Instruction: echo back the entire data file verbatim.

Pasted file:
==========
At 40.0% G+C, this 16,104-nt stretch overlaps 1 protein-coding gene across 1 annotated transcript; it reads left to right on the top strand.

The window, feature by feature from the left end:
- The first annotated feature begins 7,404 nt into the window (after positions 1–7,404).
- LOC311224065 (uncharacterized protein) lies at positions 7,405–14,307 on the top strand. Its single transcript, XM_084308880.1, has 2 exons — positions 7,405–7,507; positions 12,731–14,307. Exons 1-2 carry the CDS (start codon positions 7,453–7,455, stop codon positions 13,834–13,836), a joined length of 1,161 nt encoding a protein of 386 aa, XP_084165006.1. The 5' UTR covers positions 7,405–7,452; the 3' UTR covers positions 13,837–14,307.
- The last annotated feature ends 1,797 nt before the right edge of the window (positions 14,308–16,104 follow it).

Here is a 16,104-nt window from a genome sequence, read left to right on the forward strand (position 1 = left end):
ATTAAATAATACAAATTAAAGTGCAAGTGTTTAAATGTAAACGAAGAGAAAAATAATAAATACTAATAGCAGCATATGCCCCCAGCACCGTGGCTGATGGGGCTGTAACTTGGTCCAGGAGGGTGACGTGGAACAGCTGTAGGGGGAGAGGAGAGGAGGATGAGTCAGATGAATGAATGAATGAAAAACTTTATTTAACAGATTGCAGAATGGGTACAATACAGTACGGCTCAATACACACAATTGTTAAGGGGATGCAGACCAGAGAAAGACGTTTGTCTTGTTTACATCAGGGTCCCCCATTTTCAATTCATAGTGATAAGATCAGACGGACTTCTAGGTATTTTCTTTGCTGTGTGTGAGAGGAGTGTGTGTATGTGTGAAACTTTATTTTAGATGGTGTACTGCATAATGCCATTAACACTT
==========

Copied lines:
At 40.0% G+C, this 16,104-nt stretch overlaps 1 protein-coding gene across 1 annotated transcript; it reads left to right on the top strand.

The window, feature by feature from the left end:
- The first annotated feature begins 7,404 nt into the window (after positions 1–7,404).
- LOC311224065 (uncharacterized protein) lies at positions 7,405–14,307 on the top strand. Its single transcript, XM_084308880.1, has 2 exons — positions 7,405–7,507; positions 12,731–14,307. Exons 1-2 carry the CDS (start codon positions 7,453–7,455, stop codon positions 13,834–13,836), a joined length of 1,161 nt encoding a protein of 386 aa, XP_084165006.1. The 5' UTR covers positions 7,405–7,452; the 3' UTR covers positions 13,837–14,307.
- The last annotated feature ends 1,797 nt before the right edge of the window (positions 14,308–16,104 follow it).

Here is a 16,104-nt window from a genome sequence, read left to right on the forward strand (position 1 = left end):
ATTAAATAATACAAATTAAAGTGCAAGTGTTTAAATGTAAACGAAGAGAAAAATAATAAATACTAATAGCAGCATATGCCCCCAGCACCGTGGCTGATGGGGCTGTAACTTGGTCCAGGAGGGTGACGTGGAACAGCTGTAGGGGGAGAGGAGAGGAGGATGAGTCAGATGAATGAATGAATGAAAAACTTTATTTAACAGATTGCAGAATGGGTACAATACAGTACGGCTCAATACACACAATTGTTAAGGGGATGCAGACCAGAGAAAGACGTTTGTCTTGTTTACATCAGGGTCCCCCATTTTCAATTCATAGTGATAAGATCAGACGGACTTCTAGGTATTTTCTTTGCTGTGTGTGAGAGGAGTGTGTGTATGTGTGAAACTTTATTTTAGATGGTGTACTGCATAATGCCATTAACACTT